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Lauren Hipp's picture

I always assumed I would breastfeed -- naively so, not giving a second thought as to any potential barriers or complications. And thankfully, even with a few small hiccups like tongue tie and delayed milk production, I was able to do just that. But I never expected how empowering and important I would find breastfeeding in my journey of becoming a new mom to this tiny human.

In the first few days of being home, we had to have our son on a light bed 24 hours a day to treat his jaundice. His only break, and my only chance to hold him, was every 2 hours in order to breastfeed him. I remember counting down the minutes, the seconds, until I could release him from the light-bed-prison, to hold him in my arms and feed my baby. And I could only imagine the heartache other mamas felt when their babies faced much more serious and confining situations.

It was in those sweet, and what felt like fleeting moments that I became in awe of that time my son and I had together. I walked into breastfeeding with no goals other than to try, no expectations or plans to do it on-demand or on a schedule; but it was in that time that I think my feelings and expectations of our breastfeeding relationship changed. After he was cleared to leave that light bed forever, I was determined to hold him and feed him at any and every chance possible.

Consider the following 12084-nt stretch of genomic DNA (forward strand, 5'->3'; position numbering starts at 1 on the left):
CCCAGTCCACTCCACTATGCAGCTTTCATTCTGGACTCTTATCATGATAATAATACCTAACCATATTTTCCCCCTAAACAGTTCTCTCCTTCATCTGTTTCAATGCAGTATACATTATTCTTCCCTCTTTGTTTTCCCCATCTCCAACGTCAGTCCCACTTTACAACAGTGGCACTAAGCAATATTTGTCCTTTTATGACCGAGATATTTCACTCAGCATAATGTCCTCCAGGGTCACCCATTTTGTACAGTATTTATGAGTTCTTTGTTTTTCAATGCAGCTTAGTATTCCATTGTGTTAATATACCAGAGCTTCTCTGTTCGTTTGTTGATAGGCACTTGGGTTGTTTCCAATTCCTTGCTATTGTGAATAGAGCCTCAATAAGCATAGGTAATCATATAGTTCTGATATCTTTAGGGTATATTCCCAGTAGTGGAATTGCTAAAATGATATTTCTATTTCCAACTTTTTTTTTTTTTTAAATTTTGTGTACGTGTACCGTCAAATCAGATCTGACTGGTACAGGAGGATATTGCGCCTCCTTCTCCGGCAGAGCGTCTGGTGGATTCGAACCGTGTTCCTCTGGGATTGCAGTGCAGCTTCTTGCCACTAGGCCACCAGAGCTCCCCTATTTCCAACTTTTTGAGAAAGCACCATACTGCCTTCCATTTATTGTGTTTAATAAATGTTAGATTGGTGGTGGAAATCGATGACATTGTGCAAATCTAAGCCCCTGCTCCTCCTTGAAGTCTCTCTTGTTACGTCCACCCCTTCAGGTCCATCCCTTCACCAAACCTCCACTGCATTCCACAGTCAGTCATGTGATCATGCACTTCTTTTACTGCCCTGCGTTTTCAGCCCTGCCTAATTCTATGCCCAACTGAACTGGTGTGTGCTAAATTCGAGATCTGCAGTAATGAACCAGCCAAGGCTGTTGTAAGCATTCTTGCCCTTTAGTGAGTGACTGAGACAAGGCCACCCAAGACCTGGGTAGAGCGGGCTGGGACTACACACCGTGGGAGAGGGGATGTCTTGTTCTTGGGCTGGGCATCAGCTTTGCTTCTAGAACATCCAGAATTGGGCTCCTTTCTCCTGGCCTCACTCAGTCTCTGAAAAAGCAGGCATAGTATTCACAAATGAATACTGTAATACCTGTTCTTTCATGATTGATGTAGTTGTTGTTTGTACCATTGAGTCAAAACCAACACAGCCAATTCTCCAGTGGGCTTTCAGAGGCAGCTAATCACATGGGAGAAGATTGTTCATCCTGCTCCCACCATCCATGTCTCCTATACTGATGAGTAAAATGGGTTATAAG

We breastfeed on-demand for 18 months. And I enjoyed it (though I will admit I had moments of wondering if my body would ever be the same again or ever feel like my own). I felt empowered that I was able to provide nutrition and comfort to my child, and was/am eternally grateful for the pacifying-superpower that breastfeeding afforded me on several long, cross-country flights.

But no one told me how hard it would be when that breastfeeding relationship ended. I was blindsided! I think I cried about it for 2 months before we even started the weaning process, and before that I spent months agonizing over what it would mean for our relationship and if it was selfish of me to initiate weaning.

I read blog posts, mommy boards, articles -- I wanted to know the secret to weaning in the most painless way possible.  And, like most things in parenthood and life: different strokes. I settled on what seemed best for both my son and myself and we embarked on the end of our breastfeeding journey. And within 2 weeks, it was over, and a new chapter of our relationship began.

AND YOU KNOW WHAT?! Despite my doubts, worries, and sleepless nights: WE ARE OKAY. WE ARE GREAT.

Whether by your choice, your child’s choice, or other factors beyond your control, and whether at 2 weeks or 2 years -- it’s okay to feel all the emotions about the end of that chapter of your relationship (and you are in good company!). But also know, it will be okay on the other side of it all. We may not breastfeed any more, and my baby may look more like a little boy with each passing moment, but being on the other side of breastfeeding has helped me see that the bond exists and persists. And I still feel connected as ever to my little boy.

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